Joy and grieving: finding your wild in the overlap 2

Mystery is not always about travelling to new places, it is about looking with new eyes.

Esther Perel

In a data-driven culture that so heavily defines our worth by the number on the scales, or the size of our jeans, or the balance of our bank accounts, we’ve left so little room for feeling deeply; for bringing curiosity, and even a sense of playfulness, to the harder parts of our lived experience. We’re addicted to the high and heady feelings of joy, and don’t want to set up camp in the valley of the shadow of grieving.

As a result, our knowing and our being are in a state of disconnect, and when our bodies, minds, or hearts experience that inevitable deep grief, we have plenty of ways to escape the uncomfortability of it- often through consumption, be that food, fashion, drugs, exercise, sex, indoor plants (guilty as charged). 

What I’m learning, though, is that pain and joy can not only coexist, but that they are inextricably intertwined, one never without the other; that true contentment can be found in the liminal space between them both. And I’m finding that engaging my imaginative, curious, and wild side allows me to be more and more present to the wisdom my body holds.

In this season of adjusting to having three little ones, of reconstructing ideas around faith and feeling and healing, and of cold mornings and wet days, I have found my wild by the ocean. I’ve counted down from ten and have followed my resolve through the whipping wind, on numb feet across cold, hard sand, into the vast grey mass of water that snatches the involuntary scream from my throat and makes me come alive with a hundred thousand pinpricks to the skin; a very visceral connection and return to my body.

And maybe I’m crazy and impulsive, swimming in the almost frozen winter ocean. But maybe, I’m finding perfectly sane expressions of wild grief and deep joy, and letting my body feel the depth that my mind and heart are feeling- entering into and immersing myself in something far greater than myself- that moves outside of my control; that carries and holds me and washes me clean: the salty tears of the earth.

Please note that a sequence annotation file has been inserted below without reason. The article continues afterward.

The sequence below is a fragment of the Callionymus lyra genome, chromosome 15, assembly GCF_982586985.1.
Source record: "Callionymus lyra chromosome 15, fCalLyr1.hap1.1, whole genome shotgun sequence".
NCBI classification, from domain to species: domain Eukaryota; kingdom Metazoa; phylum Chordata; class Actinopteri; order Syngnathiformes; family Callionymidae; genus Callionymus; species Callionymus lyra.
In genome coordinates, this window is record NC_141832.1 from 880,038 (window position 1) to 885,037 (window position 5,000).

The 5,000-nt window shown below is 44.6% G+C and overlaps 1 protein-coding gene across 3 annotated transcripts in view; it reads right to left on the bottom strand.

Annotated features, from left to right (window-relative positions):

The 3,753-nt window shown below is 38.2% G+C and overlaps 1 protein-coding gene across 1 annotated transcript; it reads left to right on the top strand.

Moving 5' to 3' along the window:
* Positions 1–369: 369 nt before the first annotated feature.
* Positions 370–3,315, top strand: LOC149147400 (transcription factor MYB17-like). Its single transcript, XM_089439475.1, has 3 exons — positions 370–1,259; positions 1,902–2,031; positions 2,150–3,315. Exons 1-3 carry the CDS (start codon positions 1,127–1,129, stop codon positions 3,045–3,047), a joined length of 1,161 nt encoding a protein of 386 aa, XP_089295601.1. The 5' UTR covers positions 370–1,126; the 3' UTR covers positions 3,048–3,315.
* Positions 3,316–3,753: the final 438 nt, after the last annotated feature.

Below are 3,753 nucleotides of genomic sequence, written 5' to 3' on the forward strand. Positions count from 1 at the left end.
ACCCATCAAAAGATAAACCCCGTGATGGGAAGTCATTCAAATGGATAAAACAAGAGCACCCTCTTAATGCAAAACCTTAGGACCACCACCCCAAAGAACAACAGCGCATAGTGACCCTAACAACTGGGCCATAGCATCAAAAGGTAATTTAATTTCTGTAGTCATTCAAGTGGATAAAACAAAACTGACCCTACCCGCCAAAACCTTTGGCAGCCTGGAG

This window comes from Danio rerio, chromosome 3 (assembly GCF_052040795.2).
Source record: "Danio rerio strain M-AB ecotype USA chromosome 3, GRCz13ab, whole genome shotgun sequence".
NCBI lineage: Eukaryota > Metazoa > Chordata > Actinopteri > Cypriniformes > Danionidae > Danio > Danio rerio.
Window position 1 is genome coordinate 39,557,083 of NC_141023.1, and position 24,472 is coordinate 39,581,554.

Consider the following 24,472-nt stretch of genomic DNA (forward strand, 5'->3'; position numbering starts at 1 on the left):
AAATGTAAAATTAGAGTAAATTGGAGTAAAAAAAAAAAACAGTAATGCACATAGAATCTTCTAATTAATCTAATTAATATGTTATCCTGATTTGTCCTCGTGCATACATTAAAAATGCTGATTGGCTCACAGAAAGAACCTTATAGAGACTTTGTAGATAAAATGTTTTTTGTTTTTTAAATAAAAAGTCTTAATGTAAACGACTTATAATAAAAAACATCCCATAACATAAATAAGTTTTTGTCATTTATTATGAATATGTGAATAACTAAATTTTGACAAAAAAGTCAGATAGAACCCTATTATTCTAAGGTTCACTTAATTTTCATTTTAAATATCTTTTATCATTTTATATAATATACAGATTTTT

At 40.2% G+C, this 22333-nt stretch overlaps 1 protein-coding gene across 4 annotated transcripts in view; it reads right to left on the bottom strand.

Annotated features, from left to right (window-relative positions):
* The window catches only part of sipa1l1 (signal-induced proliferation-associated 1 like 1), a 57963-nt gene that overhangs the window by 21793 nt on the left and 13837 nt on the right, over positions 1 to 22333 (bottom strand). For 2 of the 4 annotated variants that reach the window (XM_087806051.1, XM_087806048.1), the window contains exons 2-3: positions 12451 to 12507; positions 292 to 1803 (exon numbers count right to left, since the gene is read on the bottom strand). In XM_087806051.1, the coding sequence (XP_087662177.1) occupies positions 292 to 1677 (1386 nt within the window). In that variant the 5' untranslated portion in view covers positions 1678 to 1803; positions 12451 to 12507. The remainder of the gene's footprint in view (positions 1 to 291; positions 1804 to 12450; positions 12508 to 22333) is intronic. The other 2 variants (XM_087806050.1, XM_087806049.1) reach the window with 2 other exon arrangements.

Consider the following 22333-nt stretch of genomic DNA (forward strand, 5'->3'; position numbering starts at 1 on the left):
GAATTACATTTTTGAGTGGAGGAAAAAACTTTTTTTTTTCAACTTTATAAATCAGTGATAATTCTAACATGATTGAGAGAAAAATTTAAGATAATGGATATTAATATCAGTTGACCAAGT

What looks imaginative, curious, and wild to one person may look completely different for another, but whatever that side is for you, I encourage you to find it. It will be hard, sure. It might take you to places within yourself, within your brutal and beautiful experience, that hurt like hell, and that make you want to run for the hills. But alongside those spaces of deep grief, it will take you by the hand and lead you into places of deeper joy and wonder, too; places of deeper understanding and compassion and love for yourself, for others, and for the natural world.

About Laura Koens

Laura lives in Fremantle, Australia, where she seeks to capture the beauty of her seaside life through words and images. Her muses include beauty in nature, complexity in relationships, and the Divine that resides within both. She documents this, and more, over at

2 thoughts on “Joy and grieving: finding your wild in the overlap

  • Shaz

    Hi, this article touched a real note with me and talk about timing!

    I feel like I am drowning in grief right now.

    Lovely friends suggest that I am suffering from depression and that I should see the doctor and get some pills but to my mind and for me that isn’t going to help me process everything that I’ve been through/am going through. For sure it may give me temporary respite from the feelings that threaten to engulf me but I wonder what good is that if underneath it I am still just processing my life’s events, that sooner or later a new levelling of my life will take place and I will adjust and I will feel better? I respect that for the few friends I have, I have no family here and a brother in the uk, it is hard to see me and to understand what I am working through. They do not understand how it is possible to have an outside expression to the world that is not what you feel or look like once in the safety of home. I have no words for the grief that I feel other than it is multi faceted, that at times, it takes my breath away, at others I can smile and see the beauty around me. There is no logical pattern, instead there is just a sense of being. I hate feeling like this but it is just life.

    Sorry for the ramble, not much point in what I am saying other than to write and express myself I guess.

    • Laura

      Hey Shaz, sounds like you’re going through a super tough time! I’m glad my writing resonated with you at this stage of your journey. My experience with my own mental health struggles has been that finding my ‘wild’ has been so helpful, especially in nature.. and that seeking help is so important- be that from my social and family networks, or professional help. You can see your GP to talk about how you’re feeling, and they can refer you on to a psychologist for 10 free sessions (if you’re in Australia). Sending love your way xx

Comments are closed.